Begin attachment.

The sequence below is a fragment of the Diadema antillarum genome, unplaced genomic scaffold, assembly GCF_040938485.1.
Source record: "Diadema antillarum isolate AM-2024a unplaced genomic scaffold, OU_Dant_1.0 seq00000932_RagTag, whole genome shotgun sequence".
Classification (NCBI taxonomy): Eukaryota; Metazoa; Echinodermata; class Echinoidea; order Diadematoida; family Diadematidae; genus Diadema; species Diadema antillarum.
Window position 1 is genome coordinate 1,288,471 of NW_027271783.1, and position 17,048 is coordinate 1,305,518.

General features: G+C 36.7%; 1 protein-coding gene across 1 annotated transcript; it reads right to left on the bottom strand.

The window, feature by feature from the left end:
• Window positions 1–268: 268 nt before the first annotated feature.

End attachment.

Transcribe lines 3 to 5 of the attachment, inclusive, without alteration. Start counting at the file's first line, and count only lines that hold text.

Classification (NCBI taxonomy): Eukaryota; Metazoa; Echinodermata; class Echinoidea; order Diadematoida; family Diadematidae; genus Diadema; species Diadema antillarum.
Window position 1 is genome coordinate 1,288,471 of NW_027271783.1, and position 17,048 is coordinate 1,305,518.

General features: G+C 36.7%; 1 protein-coding gene across 1 annotated transcript; it reads right to left on the bottom strand.